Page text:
Pulmonary hypertension facts
- Pulmonary hypertension is abnormally elevated
pressure in the pulmonary circulation.
- The classification of primary and secondary
pulmonary hypertension has been reclassified, and now is based on the main
underlying disease or condition, symptoms, and treatment options for pulmonary
hypertension. There are five classes or groups in this new classification
- Pulmonary hypertension can have no
identifiable cause and is then referred to as idiopathic pulmonary hypertension
(formerly called primary pulmonary hypertension).
- Pulmonary hypertension can be caused by
certain drugs, diseases (scleroderma, dermatomyositis,
infections (HIV, schistosomiasis), liver disease, valvular heart disease,
congenital heart disease, chronic obstructive lung disease (COPD),
in the lungs, and persistent pulmonary hypertension of the newborn (PPHN).
- Risk factors for pulmonary hypertension are
liver failure, chronic lung disease, blood clotting disorders, and underlying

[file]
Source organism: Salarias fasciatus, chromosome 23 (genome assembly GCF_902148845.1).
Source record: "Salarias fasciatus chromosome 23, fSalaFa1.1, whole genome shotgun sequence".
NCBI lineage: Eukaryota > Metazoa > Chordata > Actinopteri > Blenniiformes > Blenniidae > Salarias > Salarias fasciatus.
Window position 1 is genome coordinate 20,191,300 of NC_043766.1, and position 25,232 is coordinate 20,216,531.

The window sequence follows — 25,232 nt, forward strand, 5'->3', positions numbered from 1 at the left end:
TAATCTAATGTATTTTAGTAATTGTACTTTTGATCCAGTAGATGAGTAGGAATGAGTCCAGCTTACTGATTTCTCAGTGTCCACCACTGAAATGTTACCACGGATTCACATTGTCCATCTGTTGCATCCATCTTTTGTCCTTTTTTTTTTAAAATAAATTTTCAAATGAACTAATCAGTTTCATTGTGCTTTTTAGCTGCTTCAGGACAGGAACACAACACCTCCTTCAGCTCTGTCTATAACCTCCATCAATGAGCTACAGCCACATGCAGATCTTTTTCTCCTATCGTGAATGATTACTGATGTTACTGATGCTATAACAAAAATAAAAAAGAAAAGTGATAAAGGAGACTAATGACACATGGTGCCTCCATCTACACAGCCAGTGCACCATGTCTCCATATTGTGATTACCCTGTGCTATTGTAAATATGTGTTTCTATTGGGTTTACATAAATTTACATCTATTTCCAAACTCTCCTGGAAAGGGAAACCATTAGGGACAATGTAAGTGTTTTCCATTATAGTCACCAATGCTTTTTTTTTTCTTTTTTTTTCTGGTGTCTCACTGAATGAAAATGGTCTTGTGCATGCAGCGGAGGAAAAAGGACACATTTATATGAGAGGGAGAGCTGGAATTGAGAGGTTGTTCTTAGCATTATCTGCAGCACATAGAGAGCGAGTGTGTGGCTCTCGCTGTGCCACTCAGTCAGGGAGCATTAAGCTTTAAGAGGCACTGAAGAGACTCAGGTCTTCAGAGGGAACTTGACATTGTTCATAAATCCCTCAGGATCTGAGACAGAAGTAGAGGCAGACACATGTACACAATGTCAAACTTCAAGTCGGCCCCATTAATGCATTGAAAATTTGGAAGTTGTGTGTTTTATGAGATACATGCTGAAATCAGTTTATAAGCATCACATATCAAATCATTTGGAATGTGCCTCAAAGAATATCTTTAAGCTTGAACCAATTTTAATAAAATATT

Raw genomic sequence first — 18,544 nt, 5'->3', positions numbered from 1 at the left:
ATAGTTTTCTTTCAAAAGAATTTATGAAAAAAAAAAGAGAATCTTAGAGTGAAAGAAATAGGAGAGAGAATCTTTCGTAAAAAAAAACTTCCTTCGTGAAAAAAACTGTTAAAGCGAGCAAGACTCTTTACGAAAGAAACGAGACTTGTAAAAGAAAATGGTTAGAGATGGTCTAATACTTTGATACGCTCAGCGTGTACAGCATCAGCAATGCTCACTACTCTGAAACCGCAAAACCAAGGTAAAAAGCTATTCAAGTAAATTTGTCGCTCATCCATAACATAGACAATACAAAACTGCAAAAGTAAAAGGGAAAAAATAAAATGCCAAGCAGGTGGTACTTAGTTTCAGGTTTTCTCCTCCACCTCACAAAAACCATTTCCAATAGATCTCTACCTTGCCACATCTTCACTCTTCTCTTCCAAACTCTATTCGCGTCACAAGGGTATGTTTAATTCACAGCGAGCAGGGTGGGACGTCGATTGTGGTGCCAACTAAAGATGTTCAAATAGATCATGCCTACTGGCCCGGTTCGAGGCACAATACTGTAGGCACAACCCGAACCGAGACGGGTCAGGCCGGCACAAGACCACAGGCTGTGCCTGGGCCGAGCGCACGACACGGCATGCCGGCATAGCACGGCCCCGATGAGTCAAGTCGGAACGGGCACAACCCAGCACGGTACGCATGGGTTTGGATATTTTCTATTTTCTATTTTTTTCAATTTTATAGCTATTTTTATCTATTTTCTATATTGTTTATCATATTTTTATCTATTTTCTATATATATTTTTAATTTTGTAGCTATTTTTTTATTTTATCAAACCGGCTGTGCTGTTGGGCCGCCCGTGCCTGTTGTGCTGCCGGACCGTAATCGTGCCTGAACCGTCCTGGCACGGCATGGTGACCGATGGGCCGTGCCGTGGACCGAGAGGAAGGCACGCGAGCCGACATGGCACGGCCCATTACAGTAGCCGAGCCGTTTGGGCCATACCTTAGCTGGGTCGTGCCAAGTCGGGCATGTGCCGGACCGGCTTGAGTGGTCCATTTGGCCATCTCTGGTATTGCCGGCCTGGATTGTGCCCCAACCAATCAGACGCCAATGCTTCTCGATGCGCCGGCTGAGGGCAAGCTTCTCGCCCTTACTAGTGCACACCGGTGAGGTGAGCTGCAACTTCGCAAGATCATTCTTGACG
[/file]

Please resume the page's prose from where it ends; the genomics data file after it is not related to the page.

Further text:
diseases, such as scleroderma,
- Signs and symptoms of pulmonary hypertension
shortness of breath,
- difficulty breathing with exertion,
- rapid breathing, and
- rapid heart rate.
- Pulmonary hypertension is diagnosed by
measuring the pulmonary pressures by either ultrasound of the heart
(echocardiogram) or right heart catheterization.
- The treatment for pulmonary hypertension can
include oxygen, diuretics, blood thinners, medications that open the pulmonary
arteries, and treatments for any underlying disease.
- The prognosis and life expectancy for a person with pulmonary hypertension is
improving as newer treatment options become
available; however, prognosis may depend on the underlying disease or condition
that is causing pulmonary hypertension.
Medically Reviewed by a Doctor on 3/30/2016